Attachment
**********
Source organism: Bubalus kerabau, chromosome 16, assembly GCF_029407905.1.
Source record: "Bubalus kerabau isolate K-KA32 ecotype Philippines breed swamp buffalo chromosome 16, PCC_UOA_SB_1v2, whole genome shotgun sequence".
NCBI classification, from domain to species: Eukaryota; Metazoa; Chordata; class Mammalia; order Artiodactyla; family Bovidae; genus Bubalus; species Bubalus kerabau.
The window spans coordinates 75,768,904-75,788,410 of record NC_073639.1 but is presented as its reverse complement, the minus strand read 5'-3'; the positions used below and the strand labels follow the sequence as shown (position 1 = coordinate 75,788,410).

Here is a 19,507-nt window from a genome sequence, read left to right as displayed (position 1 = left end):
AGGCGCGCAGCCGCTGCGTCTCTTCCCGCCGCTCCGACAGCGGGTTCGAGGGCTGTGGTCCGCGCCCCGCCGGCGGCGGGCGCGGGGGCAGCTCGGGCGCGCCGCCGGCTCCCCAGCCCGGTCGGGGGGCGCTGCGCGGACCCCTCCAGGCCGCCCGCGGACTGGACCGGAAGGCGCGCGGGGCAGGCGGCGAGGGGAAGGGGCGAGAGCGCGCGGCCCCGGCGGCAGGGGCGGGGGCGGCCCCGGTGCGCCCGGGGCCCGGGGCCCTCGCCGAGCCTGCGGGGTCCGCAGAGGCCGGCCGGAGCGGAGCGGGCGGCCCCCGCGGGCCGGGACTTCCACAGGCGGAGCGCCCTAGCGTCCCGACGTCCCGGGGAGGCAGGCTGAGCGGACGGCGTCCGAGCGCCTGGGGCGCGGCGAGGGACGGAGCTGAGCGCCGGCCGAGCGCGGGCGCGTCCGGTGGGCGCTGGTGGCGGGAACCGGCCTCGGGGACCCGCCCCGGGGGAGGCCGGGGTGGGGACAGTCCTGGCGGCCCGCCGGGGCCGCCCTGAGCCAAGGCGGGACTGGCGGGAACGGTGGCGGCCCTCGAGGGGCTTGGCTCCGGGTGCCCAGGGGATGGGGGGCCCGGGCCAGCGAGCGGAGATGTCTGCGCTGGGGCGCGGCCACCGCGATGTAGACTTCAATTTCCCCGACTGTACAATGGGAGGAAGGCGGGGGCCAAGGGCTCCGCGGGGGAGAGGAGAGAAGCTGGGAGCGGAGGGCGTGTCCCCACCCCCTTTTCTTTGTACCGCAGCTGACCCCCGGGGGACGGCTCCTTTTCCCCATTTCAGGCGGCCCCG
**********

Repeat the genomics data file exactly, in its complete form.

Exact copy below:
Source organism: Bubalus kerabau, chromosome 16, assembly GCF_029407905.1.
Source record: "Bubalus kerabau isolate K-KA32 ecotype Philippines breed swamp buffalo chromosome 16, PCC_UOA_SB_1v2, whole genome shotgun sequence".
NCBI classification, from domain to species: Eukaryota; Metazoa; Chordata; class Mammalia; order Artiodactyla; family Bovidae; genus Bubalus; species Bubalus kerabau.
The window spans coordinates 75,768,904-75,788,410 of record NC_073639.1 but is presented as its reverse complement, the minus strand read 5'-3'; the positions used below and the strand labels follow the sequence as shown (position 1 = coordinate 75,788,410).

Here is a 19,507-nt window from a genome sequence, read left to right as displayed (position 1 = left end):
AGGCGCGCAGCCGCTGCGTCTCTTCCCGCCGCTCCGACAGCGGGTTCGAGGGCTGTGGTCCGCGCCCCGCCGGCGGCGGGCGCGGGGGCAGCTCGGGCGCGCCGCCGGCTCCCCAGCCCGGTCGGGGGGCGCTGCGCGGACCCCTCCAGGCCGCCCGCGGACTGGACCGGAAGGCGCGCGGGGCAGGCGGCGAGGGGAAGGGGCGAGAGCGCGCGGCCCCGGCGGCAGGGGCGGGGGCGGCCCCGGTGCGCCCGGGGCCCGGGGCCCTCGCCGAGCCTGCGGGGTCCGCAGAGGCCGGCCGGAGCGGAGCGGGCGGCCCCCGCGGGCCGGGACTTCCACAGGCGGAGCGCCCTAGCGTCCCGACGTCCCGGGGAGGCAGGCTGAGCGGACGGCGTCCGAGCGCCTGGGGCGCGGCGAGGGACGGAGCTGAGCGCCGGCCGAGCGCGGGCGCGTCCGGTGGGCGCTGGTGGCGGGAACCGGCCTCGGGGACCCGCCCCGGGGGAGGCCGGGGTGGGGACAGTCCTGGCGGCCCGCCGGGGCCGCCCTGAGCCAAGGCGGGACTGGCGGGAACGGTGGCGGCCCTCGAGGGGCTTGGCTCCGGGTGCCCAGGGGATGGGGGGCCCGGGCCAGCGAGCGGAGATGTCTGCGCTGGGGCGCGGCCACCGCGATGTAGACTTCAATTTCCCCGACTGTACAATGGGAGGAAGGCGGGGGCCAAGGGCTCCGCGGGGGAGAGGAGAGAAGCTGGGAGCGGAGGGCGTGTCCCCACCCCCTTTTCTTTGTACCGCAGCTGACCCCCGGGGGACGGCTCCTTTTCCCCATTTCAGGCGGCCCCG